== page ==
Molson Coors recently announced the acquisition of Clearly Kombucha, a Fairfield, Calif.-based producer of non-alcoholic fermented tea beverages. The “booch” maker marks Molson Coors’ first purchase of a non-alcoholic beverage brand.

As Brewbound reports, Clearly Kombucha described the move on social media as an “exciting” partnership that will help grow the brand, and that, “rest assured,” it will continue “crafting authentic fermented beverages.”

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Sounds familiar. Pretty much every craft brewery that has sold to another company has said the same thing, or some version of it, in its original announcement.

Of course, Molson Coors isn’t the only one moving in on teetotalers or those thirsty for healthy-leaning beverages. Anheuser-Busch owns Hiball Inc., a natural energy drink and organic soda maker. A-B also partnered with Starbucks to make and sell Teavana-brand bottled tea. A-B’s “disruptive” venture capital arm, ZX Ventures, invested in Kombrewcha (a slightly alcoholic kombucha); Canvas (a non-alcoholic drink made with brewers’ spent grain); and Owl’s Brew (makers of tea-focused cocktail mixers and Radlers).

Clearly, brewing companies with financial backing are seeing consumer demand for alternative beverages, and they’re investing.

(Small brewers are capitalizing on the trend, too. In fact, I recently tried a beer-kombucha hybrid from Rogue, Kulture Klash. It was weird!)

Is this a clash of cultures? I don’t think so. Hybrid beverages may not be the future (as much as I want them to be), but from my seat, many of my peers and members of the beer industry are thirsty for beverage experiences that make us feel good, be it beer, probiotic soda, or La Croix.

As with craft beer, acquisitions dampen the romance of feel-good brews like kombucha. As long as we pay attention enough to support collaboration and not consolidation, beer and non-alcohol beverage companies should get to know each other. And, ultimately profit from one another.

Millennials Don’t Think Beer Is ‘Special’ or ‘Sophisticated’

Beer is neither special nor sophisticated to young millennials, according to a devastating survey from the Beer Institute (BI). At its annual trade meeting last week, the BI revealed survey results depicting 21-to-24-year-old drinkers’ attitudes toward beer, wine, and spirits — and the results aren’t pretty.

According to the survey, only 16 percent of those who drank alcohol in the last week, and 23 percent in the last month, view beer as “a special treat.” Numbers for both wine and spirits were higher, Brewbound reports.

And worse, only 2 percent of young alcohol consumers in the last week and 4 percent in the last month say they view beer as “sophisticated.”

Are millennials blinded by rosé-colored glasses? If 20-somethings don’t come around to respecting beer, the beer industry will actually be in trouble.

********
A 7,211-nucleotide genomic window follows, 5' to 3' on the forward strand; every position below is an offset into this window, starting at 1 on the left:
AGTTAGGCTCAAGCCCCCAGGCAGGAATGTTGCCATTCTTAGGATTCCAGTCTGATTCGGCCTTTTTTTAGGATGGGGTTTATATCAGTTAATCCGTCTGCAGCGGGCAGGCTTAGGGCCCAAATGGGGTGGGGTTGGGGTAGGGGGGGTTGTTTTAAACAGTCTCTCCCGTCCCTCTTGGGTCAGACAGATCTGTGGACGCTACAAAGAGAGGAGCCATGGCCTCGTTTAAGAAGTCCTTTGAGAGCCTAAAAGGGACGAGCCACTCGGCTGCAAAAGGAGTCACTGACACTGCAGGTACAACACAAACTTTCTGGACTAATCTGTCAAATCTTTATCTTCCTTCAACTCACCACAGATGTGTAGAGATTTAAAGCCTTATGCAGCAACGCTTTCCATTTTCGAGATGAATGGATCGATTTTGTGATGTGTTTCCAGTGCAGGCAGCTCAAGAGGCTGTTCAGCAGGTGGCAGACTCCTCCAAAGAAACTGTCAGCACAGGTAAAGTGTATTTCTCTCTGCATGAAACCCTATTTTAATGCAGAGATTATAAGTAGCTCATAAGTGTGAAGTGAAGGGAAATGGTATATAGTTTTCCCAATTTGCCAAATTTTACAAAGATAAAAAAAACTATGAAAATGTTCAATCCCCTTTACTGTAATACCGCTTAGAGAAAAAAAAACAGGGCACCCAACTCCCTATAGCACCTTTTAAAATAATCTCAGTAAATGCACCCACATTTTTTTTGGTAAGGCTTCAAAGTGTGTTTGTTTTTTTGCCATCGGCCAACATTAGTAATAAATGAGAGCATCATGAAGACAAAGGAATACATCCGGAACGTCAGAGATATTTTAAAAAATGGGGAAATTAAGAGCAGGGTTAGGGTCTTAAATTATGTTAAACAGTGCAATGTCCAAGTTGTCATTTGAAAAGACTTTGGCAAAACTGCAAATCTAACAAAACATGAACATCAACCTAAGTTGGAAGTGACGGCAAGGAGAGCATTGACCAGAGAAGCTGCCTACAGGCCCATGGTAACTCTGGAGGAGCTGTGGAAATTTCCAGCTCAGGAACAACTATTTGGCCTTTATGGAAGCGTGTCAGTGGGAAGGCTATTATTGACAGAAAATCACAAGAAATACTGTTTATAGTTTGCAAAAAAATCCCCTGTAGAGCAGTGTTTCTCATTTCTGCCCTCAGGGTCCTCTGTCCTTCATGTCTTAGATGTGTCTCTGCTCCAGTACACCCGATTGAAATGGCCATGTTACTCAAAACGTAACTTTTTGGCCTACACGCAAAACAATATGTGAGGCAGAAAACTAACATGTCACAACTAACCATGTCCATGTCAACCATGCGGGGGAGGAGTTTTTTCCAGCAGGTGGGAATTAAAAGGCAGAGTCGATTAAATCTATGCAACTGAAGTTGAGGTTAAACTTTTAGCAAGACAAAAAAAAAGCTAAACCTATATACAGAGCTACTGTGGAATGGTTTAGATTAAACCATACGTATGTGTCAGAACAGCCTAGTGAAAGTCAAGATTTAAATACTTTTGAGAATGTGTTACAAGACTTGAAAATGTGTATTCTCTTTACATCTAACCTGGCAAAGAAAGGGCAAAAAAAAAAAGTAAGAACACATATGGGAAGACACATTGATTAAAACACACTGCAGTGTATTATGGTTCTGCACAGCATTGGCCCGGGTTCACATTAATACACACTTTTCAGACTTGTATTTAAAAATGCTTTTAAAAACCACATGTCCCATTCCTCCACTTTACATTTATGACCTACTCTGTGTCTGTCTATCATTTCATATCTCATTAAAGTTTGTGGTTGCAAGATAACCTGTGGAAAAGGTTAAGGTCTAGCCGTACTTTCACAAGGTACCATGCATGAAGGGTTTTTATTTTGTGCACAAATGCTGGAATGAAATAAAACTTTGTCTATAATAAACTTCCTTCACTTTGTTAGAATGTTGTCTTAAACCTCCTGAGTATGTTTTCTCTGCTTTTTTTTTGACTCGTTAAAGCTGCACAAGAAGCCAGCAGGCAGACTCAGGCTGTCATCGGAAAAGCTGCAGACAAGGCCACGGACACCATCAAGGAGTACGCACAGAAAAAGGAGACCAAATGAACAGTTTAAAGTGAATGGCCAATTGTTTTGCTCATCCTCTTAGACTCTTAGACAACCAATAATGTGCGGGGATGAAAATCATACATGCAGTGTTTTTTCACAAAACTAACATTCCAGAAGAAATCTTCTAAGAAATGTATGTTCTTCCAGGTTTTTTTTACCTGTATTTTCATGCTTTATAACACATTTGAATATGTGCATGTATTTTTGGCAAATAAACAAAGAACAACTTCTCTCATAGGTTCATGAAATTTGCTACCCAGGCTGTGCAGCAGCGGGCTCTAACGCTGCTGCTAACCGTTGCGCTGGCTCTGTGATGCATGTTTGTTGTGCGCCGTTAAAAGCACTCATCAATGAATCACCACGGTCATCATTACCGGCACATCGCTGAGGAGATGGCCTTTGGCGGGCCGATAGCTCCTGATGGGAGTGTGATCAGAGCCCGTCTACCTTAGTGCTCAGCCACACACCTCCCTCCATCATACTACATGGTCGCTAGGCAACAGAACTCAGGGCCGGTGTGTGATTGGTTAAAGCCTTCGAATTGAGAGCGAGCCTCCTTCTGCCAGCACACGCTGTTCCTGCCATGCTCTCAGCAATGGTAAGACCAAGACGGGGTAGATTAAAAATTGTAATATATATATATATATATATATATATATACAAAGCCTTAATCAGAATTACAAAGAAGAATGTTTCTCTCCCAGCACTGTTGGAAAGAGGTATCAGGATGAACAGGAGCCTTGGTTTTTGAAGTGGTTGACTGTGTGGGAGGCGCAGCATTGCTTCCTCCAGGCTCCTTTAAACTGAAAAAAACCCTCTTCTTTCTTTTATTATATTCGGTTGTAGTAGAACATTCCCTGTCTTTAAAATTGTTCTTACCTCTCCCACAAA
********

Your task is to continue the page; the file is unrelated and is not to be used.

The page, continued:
It’s time for more brewers to help customers see that beer can fit any occasion, be it a casual couch surf or a fancy dinner party. A few suggestions: put food-pairing options on websites and menus; host beer dinners with local chefs; push that cork-and-caged bière brut as a party gift; market that barrel-aged sour as a drink worthy of a holiday celebration. Many brewers are doing this, but I’d love to see more.

Dallas’s Deep Ellum Brewing Sells to Canarchy Craft Brewery Collective

Deep Ellum Brewing, based in Dallas, has been acquired by by Canarchy Craft Brewery Collective, a group of five brewers backed by a private equity firm, Fireman Capital Partners.

By selling to Canarchy, Deep Ellum gets to stay in business, increase its production, and expand distribution while remaining, by the Brewers Association’s definition, “independent.” It’s having its cake and eating it, too.

The move is a good example of how growing regional breweries can save themselves and keep their “collective” conscious clean. As John Reardon, Deep Ellum founder, said in a press release: “We’ve been looking for the right partner to grow the Deep Ellum brand and I believe we’ve found that with CANarchy. They’re a group of like-minded people that have not conformed to the status-quo and have hit critical mass on the path of coming together and remaining independent. We’re all in.”

And, he told Brewbound: “Immediately, it helps me finalize this brewery expansion that we’ve been kind of limping through for over the last, probably, year now. I mean, capacity at the flip of a light switch. You really couldn’t ask for anything better. And the fact that it still remains brewed in Texas, which was important to us.”

In this turbulent beer market, it turns out independence might also mean codependence. This codependent or “collective” model is the future for regional and rapidly growing breweries. That stormy gray area pinning mid-sized brewers between multinational corporate brewers and hyperlocal brewers is finally finding the light. Now, whether calling yourself “independent” when you’re backed by a private equity firm and part of a mini-conglomerate — sorry, collective — is kosher is another conversation. But if models like Canarchy are the way to keep craft beer alive, I’m here for it.